Harrison 'humbled' by contractor general appointment
Barbara Gayle and Edmond Campbell
Senior Staff Reporters
Senior Deputy Director of Public Prosecutions (DPP) Dirk Harrison's appointment as contractor general has been welcomed by his predecessors in the post, as well as the head of the office he leaves behind.
Harrison, whose appointment was announced by the governor general's office at King's House yesterday, would only say: "I am humbled."
DPP Paula Llewellyn yesterday described Harrison as a very accomplished professional.
"He is very, very committed to public service and is an extremely hard worker," Llewellyn said.
In his remarks, former Contractor General Greg Christie said: "I harbour no doubt that he will be a committed contractor general."
Congratulating Harrison on his appointment as Jamaica's fifth contractor general, Christie said members of the Office of the Contractor General's (OCG) investigation team had worked closely with the senior deputy DPP for years.
"We have relied upon his counsel and guidance and I have, at all times, found his advice, as a criminal law practitioner, to be sober, comprehensive, sound and incisive," Christie said.
He said the new contractor general would inherit an office which has been transformed into a highly visible, active, professional and, "above all, apolitical anti-corruption organisation".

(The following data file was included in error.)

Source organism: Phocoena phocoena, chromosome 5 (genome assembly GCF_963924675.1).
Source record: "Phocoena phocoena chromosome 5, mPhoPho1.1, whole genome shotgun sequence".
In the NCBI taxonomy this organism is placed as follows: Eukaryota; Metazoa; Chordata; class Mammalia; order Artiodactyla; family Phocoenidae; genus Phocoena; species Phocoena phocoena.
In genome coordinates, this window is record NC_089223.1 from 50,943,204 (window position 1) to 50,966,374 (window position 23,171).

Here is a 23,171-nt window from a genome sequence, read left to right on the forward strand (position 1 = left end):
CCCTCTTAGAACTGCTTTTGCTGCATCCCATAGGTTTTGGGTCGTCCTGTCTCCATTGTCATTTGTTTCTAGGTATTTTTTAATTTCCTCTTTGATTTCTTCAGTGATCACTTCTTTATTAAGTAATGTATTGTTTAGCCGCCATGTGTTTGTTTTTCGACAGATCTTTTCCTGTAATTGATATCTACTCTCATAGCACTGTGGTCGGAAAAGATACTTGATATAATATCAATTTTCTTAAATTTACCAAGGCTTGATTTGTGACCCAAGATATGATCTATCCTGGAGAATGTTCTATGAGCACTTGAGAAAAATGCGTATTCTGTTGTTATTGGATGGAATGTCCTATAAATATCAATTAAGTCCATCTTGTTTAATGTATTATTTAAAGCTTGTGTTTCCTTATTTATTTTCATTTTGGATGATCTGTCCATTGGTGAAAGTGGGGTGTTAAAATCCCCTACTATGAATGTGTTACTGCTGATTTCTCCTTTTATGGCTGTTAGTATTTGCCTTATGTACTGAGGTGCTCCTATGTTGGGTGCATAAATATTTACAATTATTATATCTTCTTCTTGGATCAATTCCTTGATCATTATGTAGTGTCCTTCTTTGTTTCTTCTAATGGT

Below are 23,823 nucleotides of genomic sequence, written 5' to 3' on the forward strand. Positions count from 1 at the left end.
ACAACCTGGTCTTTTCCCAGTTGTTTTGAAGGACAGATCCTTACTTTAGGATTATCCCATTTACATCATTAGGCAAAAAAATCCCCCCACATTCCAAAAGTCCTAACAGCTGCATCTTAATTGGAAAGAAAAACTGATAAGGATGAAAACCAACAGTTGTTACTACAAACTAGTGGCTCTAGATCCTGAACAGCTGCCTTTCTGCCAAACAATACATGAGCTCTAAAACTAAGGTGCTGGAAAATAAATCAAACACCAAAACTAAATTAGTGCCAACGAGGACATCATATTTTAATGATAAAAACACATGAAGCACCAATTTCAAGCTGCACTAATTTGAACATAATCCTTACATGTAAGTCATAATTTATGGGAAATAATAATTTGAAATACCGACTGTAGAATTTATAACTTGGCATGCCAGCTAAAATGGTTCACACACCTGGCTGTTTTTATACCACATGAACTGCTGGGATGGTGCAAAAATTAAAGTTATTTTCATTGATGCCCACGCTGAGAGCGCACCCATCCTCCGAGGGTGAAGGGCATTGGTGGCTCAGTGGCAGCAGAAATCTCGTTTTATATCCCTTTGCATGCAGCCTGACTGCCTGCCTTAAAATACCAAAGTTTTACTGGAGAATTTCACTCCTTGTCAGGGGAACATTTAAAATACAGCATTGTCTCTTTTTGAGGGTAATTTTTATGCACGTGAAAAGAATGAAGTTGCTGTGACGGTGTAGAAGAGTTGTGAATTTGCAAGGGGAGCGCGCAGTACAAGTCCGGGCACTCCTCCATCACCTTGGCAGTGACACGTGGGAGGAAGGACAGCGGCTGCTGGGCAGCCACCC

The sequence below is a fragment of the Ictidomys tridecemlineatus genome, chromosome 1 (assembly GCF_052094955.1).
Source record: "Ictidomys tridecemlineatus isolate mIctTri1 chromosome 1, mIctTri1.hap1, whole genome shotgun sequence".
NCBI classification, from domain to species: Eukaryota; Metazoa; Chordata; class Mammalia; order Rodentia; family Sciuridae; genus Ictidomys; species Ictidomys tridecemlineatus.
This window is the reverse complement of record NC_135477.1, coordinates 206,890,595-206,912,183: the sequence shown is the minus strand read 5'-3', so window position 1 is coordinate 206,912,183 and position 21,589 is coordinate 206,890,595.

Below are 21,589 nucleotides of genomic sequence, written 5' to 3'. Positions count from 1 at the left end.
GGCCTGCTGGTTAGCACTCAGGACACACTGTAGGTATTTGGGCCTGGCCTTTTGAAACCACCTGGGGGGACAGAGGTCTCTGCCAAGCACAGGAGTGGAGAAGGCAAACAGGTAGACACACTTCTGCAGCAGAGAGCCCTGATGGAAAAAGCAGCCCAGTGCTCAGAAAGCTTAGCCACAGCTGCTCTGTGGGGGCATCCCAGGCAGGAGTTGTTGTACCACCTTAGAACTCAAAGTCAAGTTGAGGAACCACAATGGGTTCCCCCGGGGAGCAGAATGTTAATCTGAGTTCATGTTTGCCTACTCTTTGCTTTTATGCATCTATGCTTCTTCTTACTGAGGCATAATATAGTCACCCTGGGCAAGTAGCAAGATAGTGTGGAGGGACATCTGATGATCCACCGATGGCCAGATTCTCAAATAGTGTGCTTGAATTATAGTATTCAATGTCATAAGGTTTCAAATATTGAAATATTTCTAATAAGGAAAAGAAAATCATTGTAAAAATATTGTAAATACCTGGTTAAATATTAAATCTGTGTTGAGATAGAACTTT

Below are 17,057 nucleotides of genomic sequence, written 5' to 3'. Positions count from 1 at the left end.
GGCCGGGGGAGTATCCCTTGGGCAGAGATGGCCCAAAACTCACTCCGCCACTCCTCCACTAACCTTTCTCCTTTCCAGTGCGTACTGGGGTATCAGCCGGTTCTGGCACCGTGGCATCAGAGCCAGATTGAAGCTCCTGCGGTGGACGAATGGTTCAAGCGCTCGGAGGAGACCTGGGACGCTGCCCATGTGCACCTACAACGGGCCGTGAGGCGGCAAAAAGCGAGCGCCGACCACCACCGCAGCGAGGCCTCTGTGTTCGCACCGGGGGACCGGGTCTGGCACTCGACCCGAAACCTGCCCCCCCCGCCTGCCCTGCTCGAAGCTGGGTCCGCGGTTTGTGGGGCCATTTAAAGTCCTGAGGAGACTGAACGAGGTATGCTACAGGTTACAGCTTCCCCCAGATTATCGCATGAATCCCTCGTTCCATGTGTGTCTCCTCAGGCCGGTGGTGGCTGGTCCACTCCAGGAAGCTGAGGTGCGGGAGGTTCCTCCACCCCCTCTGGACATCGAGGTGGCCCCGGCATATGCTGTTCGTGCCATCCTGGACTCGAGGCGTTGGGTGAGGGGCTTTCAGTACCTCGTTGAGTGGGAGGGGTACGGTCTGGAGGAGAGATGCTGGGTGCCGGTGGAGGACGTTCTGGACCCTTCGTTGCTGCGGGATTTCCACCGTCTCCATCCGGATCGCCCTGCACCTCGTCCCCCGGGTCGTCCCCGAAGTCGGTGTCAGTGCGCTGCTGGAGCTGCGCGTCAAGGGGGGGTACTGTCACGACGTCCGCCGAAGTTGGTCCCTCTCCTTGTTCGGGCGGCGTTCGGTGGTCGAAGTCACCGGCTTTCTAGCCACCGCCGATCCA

Bringing his own style
Acting Contractor General Craig Beresford said he and the team at the OCG were looking forward to working with Harrison.
Beresford noted that the new contractor general would no doubt be bringing his own style of leadership to the oversight body.
He stressed that the staff at the OCG was ready to "give him 100 per cent support".
King's House said Harrison's appointment would take effect on March 1.
The Gleaner had reported last November that Harrison would succeed Christie, who did not renew his contract last year.
Beresford has been acting as contractor general since December 1, 2012.
Under Section 10 of the Contractor General's Act, the governor general, after consultation with the prime minister and the leader of the opposition, might appoint someone whom he believes is fit and qualified to serve as contractor general.
Yesterday, Harrison's colleagues described him as a person whose integrity could not be questioned and a very suitable candidate for the job. They also described him as being fair but fearless.
Harrison, who is a graduate of the Norman Manley Law School, has more than 12 years' experience as a prosecutor. He has appeared in many high-profile cases.